The top US rider at this year’s Tour de France, Neilson Powless, could very well be the top overall rider at the inaugural Maryland Cycling Classic. While he is know for his climbing prowess, which resulted in a fourth-place finish on this year’s might l’Alpe d’Huez, he checks all the boxes as an all-rounder.
Turning 26 the day prior to the race, Powless proved his versatility on stage 5 of this year’s Tour as he conquered the cobbles and climbs with a fourth-place finish there. And at last year’s similar terrain across Belgium at the UCI Road World Championships, he was an impressive fifth. He gave a nod to teammate Magnus Cort, who won stage 10 of this year’s Tour, if it came down to a pure sprint finish.
“We will have a pretty fast guy with Magnus [Cort] if it comes to a sprint. We will know more about the course on Friday when we get a chance to pre ride it. I’m hoping the early parts of the race will be tough, but if not, Magnus will be our card to play in the end. Getting a chance to work with a team trying to set up a successful sprint will help quite a lot,” Powless told Cyclingnews.
“It’s always a special feeling to race in America. I almost made the trip for Nationals, but it was going to be too close between the Tour de Suisse and the Tour de France. I’ll be visiting a new place, but really looking forward to it!”
US-based WorldTour team Trek-Segafredo brings a solid squad led by all-rounder Quinn Simmons, who won the mountains classification at this year’s Tour de Suisse and at Tirreno-Adriatico. The 21-year-old from Durango, Colorado made frequent breakaways at this year’s Tour de France. His aggressive riding earned him a most combative rider prize after stage 19 in Cahors, and he helped teammate Mads Pedersen to breakaway victory in Saint-Etienne.
In Maryland, Simmons will have double Grand Tour stage winner, from the Tour and Vuelta a España, Tony Gallopin on the road, as well as Toms Skujinš, who had great success between 2015 to 2018 at the Amgen Tour of California.
US-based ProTeam Human Powered Health is out to impress, not just the home crowd but their home sponsors as well, since the Maryland Cycling Classic starts Sunday afternoon from the headquarters of Kelly Benefits. Among its roster are three US riders, a trio of Canadians and Arvid De Kleijn of the Netherlands.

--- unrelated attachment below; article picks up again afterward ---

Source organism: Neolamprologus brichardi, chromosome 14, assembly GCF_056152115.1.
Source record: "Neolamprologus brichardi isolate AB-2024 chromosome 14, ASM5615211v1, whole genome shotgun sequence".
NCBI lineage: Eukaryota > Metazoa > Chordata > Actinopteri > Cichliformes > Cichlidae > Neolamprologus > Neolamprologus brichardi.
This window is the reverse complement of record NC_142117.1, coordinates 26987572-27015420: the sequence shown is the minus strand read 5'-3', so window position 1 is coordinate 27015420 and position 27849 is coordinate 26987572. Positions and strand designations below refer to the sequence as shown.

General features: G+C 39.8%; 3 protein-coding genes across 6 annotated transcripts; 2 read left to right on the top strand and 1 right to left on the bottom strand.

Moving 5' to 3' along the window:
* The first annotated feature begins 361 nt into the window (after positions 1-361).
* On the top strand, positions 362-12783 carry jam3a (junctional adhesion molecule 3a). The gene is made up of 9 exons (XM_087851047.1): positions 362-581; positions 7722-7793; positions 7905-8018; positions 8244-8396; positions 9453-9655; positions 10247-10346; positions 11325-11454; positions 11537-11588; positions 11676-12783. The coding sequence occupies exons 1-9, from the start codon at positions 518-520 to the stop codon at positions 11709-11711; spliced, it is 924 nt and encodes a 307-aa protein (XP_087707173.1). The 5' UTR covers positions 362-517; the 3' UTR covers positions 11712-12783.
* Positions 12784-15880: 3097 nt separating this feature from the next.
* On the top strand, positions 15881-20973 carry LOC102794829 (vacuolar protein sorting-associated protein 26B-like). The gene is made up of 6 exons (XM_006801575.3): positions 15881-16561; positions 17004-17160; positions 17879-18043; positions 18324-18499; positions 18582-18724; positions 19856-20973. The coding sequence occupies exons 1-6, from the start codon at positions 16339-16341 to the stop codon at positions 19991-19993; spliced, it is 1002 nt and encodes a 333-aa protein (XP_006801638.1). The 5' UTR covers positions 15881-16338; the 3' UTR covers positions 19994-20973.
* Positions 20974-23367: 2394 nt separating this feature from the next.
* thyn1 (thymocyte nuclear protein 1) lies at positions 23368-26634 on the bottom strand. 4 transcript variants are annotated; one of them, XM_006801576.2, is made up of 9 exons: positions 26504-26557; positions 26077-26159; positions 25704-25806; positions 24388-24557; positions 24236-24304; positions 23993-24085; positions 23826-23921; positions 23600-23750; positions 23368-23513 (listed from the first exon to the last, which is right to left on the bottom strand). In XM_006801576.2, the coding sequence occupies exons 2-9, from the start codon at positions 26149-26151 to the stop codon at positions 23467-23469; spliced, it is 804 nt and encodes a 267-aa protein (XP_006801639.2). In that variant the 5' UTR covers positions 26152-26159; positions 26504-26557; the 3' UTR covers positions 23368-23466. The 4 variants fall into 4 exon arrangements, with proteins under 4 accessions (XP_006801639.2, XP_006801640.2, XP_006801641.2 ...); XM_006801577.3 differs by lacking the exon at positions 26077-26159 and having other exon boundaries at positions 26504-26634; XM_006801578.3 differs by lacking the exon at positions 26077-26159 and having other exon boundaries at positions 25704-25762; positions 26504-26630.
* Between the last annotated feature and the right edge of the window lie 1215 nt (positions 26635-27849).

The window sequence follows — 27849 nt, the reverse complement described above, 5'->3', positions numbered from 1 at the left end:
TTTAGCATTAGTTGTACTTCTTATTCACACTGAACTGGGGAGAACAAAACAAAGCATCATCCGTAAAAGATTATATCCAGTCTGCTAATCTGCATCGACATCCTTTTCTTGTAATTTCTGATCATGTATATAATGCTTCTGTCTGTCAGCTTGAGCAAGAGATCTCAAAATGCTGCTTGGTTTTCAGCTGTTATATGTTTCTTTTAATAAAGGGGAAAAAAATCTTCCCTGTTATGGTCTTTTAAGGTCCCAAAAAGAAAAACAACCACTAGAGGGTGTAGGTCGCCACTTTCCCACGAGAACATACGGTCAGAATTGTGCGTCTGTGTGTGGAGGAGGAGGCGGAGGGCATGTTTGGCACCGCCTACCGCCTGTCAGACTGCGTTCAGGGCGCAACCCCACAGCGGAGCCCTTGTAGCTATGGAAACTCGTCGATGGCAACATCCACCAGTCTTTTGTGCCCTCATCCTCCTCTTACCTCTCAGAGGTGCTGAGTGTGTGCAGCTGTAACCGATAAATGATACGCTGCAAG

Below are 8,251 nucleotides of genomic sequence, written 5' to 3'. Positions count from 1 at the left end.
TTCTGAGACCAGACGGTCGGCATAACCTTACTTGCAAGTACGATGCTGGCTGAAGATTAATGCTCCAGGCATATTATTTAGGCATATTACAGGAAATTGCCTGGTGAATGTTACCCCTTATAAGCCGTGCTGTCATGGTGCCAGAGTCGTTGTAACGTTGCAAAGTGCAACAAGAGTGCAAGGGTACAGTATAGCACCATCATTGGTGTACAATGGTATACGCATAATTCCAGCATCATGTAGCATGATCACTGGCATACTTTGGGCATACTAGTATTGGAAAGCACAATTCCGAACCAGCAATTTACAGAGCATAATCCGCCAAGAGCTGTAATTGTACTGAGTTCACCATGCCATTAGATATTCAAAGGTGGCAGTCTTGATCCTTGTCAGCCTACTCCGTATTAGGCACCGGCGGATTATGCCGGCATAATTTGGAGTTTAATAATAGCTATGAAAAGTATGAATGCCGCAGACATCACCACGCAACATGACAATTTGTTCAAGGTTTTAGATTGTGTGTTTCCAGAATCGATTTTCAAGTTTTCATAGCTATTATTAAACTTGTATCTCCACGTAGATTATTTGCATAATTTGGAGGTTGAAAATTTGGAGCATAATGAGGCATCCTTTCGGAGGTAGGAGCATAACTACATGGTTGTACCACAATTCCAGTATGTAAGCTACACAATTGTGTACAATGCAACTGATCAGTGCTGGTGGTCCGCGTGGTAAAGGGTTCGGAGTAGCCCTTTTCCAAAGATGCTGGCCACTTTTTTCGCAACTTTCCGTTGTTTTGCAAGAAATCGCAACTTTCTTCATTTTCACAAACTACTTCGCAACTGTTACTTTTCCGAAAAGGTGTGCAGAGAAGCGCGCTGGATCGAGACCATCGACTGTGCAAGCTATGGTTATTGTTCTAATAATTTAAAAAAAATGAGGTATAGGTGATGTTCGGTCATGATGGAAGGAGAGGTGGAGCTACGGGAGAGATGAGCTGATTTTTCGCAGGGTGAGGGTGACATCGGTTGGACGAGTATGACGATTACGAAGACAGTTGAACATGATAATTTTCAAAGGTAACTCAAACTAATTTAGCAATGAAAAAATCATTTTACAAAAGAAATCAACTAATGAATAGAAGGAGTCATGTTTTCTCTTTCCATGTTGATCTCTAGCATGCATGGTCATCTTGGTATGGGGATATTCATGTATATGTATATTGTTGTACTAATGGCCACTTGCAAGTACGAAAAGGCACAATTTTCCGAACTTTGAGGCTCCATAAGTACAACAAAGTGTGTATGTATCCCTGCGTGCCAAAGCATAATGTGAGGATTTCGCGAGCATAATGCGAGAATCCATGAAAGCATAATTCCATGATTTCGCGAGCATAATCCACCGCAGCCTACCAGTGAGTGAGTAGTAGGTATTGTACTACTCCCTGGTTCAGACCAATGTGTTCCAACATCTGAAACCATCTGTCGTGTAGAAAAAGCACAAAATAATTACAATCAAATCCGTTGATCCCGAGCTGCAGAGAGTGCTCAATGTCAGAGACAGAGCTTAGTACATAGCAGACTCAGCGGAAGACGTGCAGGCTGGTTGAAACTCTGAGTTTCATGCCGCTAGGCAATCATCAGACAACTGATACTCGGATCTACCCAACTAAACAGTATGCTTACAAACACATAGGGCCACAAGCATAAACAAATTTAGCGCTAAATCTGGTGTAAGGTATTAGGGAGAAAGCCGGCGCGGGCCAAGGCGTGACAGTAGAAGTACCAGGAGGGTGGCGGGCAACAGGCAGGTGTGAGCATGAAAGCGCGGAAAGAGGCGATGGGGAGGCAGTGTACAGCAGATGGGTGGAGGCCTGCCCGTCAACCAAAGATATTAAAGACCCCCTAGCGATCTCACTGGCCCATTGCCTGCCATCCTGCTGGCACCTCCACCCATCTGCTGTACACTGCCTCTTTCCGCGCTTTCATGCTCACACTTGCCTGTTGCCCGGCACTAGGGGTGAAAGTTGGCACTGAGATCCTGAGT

Dutch sprinter De Kleijn is one to watch in the finale, but it could most likely be breakaway artist Robin Carpenter as the escape artist of the day. The support cast includes reigning road race national champions, Kyle Murphy of the US and Pier-André Côté of Canada.
“I’d love to be up the road on Sunday as much for myself as for the fans,” Carpenter said. “They want to see us making the race happen so I don’t think you will see us standing back waiting for the race to come to us.”
Among the Continental squads, L39ION of Los Angeles brings an all-star roster to Maryland, led by team co-founder Cory Williams, all-rounder Tyler Williams and former US Pro crit champion Ty Magner. The three leaders give the team options across the varied course, especially Cory Williams or Ty Magner should they end up in a bunch sprint.
But look for Tyler Williams, no relation to Cory, as he was the overall champion at the 2021 Joe Martin Stage Race, one of just two UCI stage races still happening in the US. This year he won a stage at Joe Martin and a stage at Redlands Bicycle Classic, showing his skills on the road. At last weekend’s IU Health Momentum Indy criterium, he was the best-placed L39ION rider in third place.
The L39ION team, which dominates criterium racing in the US, would like nothing better than to score a big road race win.
The USA National Team includes a pair of teammates from Wildlife Generation, Scott McGill, who earned bronze at the 2022 US Pro criterium and won two stages at Tour of Portugal, and Noah Granigan, who was second overall at Joe Martin Stage Race and won the KOM title at Tour of Turkey. McGill is hot right now, used to racing against WorldTour riders, and could use a victory to cement a move to the top tier.
“The team is a strong mix of young and more experienced talent. Scott and Noah will be our leaders and they both have had excellent seasons,” Team Manager Michael Sayers told Cyclingnews. “Scott is on the precipice of moving to a very high level, and I hope this opportunity will put him over the top. Noah has been consistently good all year.
“Our goal is to allow these men to show their talent and learn somethings along the way. We will race hard I can guarantee. These National teams are great ways to represent our domestic programs and I am happy to have these guys.”